President Obama on Monday awarded the Medal of Honor, the nation’s highest military honor, to two soldiers who served in Vietnam: Army Command Sgt. Maj. Bennie Adkins, who survived a harrowing battle and 18 body wounds; and Army Spc. 4 Donald P. Sloat, whose dying act saved his fellow soldiers.
In January 1970, President Obama said Monday, Sloat was on patrol with his squad in Vietnam.
“The lead soldier tripped a wire — a booby trap. A grenade rolled toward the feet of a 20-year-old machine gunner.” That 20-year-old was Sloat. And as President Obama tells it, Sloat had a choice. The pin on the grenade had been pulled. It could explode at any moment.
“And at that moment [Sloat] could have run. At that moment he could have ducked for cover. But Don did something truly extraordinary. He reached down and he picked that grenade up,” Obama said.
He turned to throw it, Obama said, “but there were Americans in front of him and behind him inside the kill zone. So Don held onto that grenade. And he pulled it close to his body, and he bent over it. And then, as one of the men said, all of a sudden there was a boom.”
Sloat was killed, but everyone else survived. His body absorbed the worst of the explosion. But for years, his family thought he had stepped on a land mine. Sloat’s mother, Evelyn, learned the real story late in her life, and Obama said she made it her mission to have his actions recognized.
Evelyn Sloat passed away nearly three years ago, Obama said, but “she always believed, she knew, that this day would come. She even bought a special dress to wear to this ceremony.”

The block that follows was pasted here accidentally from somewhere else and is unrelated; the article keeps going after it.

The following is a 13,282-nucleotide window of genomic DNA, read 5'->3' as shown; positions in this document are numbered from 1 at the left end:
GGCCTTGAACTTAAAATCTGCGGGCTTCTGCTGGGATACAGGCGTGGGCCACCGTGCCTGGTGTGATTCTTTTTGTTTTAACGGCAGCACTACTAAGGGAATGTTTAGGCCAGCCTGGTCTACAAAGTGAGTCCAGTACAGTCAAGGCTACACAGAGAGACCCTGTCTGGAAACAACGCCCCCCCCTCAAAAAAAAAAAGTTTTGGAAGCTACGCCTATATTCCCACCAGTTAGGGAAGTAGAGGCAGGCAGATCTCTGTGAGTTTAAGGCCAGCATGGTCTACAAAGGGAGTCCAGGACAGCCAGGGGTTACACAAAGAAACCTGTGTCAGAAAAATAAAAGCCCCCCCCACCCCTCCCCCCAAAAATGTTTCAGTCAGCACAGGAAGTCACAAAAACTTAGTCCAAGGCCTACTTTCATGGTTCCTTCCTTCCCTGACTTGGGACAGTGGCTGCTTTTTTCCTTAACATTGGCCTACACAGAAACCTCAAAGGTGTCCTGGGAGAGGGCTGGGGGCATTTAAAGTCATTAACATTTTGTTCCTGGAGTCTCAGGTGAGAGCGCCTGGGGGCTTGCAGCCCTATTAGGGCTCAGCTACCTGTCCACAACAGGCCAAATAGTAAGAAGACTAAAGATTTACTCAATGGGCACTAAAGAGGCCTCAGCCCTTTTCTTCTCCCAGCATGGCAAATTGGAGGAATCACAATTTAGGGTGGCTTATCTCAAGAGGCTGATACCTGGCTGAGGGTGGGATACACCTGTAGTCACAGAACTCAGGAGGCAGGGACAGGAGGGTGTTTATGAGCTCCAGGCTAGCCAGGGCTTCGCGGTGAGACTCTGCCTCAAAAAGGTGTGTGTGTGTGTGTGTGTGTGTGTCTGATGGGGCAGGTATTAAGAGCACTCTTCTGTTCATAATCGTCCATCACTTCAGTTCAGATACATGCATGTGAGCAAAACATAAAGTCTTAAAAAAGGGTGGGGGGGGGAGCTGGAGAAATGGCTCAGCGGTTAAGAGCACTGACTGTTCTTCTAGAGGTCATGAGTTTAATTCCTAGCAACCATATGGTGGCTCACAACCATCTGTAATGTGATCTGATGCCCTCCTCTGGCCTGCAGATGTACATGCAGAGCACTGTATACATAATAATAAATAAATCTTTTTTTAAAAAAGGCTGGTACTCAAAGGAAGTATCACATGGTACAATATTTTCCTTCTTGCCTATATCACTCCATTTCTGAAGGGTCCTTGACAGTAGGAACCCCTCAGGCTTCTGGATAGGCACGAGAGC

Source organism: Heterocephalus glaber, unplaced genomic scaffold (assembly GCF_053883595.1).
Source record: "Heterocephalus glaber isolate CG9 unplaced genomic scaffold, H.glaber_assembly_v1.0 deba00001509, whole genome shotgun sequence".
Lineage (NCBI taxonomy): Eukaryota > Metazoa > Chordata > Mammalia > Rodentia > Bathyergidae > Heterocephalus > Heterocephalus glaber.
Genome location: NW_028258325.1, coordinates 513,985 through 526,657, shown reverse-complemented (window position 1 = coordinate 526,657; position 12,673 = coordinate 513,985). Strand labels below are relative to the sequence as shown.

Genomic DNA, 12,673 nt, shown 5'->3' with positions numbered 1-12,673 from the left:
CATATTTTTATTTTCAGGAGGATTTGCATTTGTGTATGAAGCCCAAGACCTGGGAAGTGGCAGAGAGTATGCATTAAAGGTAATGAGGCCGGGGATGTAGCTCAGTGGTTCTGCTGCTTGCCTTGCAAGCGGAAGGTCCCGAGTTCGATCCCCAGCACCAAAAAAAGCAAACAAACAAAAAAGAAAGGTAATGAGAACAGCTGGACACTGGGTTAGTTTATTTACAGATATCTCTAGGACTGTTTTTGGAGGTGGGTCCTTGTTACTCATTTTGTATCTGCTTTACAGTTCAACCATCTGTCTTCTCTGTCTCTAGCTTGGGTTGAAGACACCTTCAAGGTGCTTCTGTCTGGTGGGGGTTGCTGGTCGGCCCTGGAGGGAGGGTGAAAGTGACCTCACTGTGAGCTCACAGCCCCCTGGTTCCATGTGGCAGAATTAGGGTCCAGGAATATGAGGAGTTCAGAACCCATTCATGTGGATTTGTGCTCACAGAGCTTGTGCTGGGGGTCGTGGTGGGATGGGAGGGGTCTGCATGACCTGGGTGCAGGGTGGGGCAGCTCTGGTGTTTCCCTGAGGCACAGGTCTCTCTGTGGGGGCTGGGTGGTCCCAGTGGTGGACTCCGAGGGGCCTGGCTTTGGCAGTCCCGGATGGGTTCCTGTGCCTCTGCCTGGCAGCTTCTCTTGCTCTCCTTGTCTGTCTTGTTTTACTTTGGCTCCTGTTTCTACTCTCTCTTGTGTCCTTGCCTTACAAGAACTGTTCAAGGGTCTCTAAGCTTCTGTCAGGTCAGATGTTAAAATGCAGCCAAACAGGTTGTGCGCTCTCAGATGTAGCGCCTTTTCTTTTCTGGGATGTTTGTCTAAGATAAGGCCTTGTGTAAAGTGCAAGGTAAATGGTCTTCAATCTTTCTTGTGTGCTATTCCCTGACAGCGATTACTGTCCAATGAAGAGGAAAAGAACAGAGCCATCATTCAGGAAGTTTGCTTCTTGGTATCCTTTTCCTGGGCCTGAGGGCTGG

Donald Sloat’s brother Bill accepted the award Monday in their absence.
Army Command Sgt. Maj. Bennie Adkins needed a little help getting on the ceremony stage. Adkins, 80, wore a decorated dress uniform and military boots as he accepted his Medal of Honor for heroism over four days he describes as the toughest battle he saw in three tours of duty in Vietnam.
“It was a horrible, horrible type of battle,” he said at a press conference at Fort Benning, Georgia, earlier this month. He told reporters that after the battle, he reflected on what had happened.
“When they treated me for 18 body wounds, someone was looking after me, and at that period of time, it was not myself,” he said.
It was March 1966, during Adkins’ second tour as a Green Beret. He was at an isolated Special Forces camp when a large North Vietnamese force attacked.
“Bennie ran into enemy fire again and again to retrieve supplies and ammo, to carry the wounded to safety, to man the mortar pit holding off wave after wave of enemy assaults,” Obama said Monday.
And then, as they waited for rescue on a hilltop in the jungle, surrounded by North Vietnamese soldiers, a tiger stalked them through the night.
“The North Vietnamese soldiers were more afraid of the tiger than they were of us. So they backed off some and we were gone,” Adkins said.
The tiger must have been on their side, he figures. After receiving his award Monday, Adkins didn’t want to talk about himself. Instead, he listed the names of the soldiers who were there with him.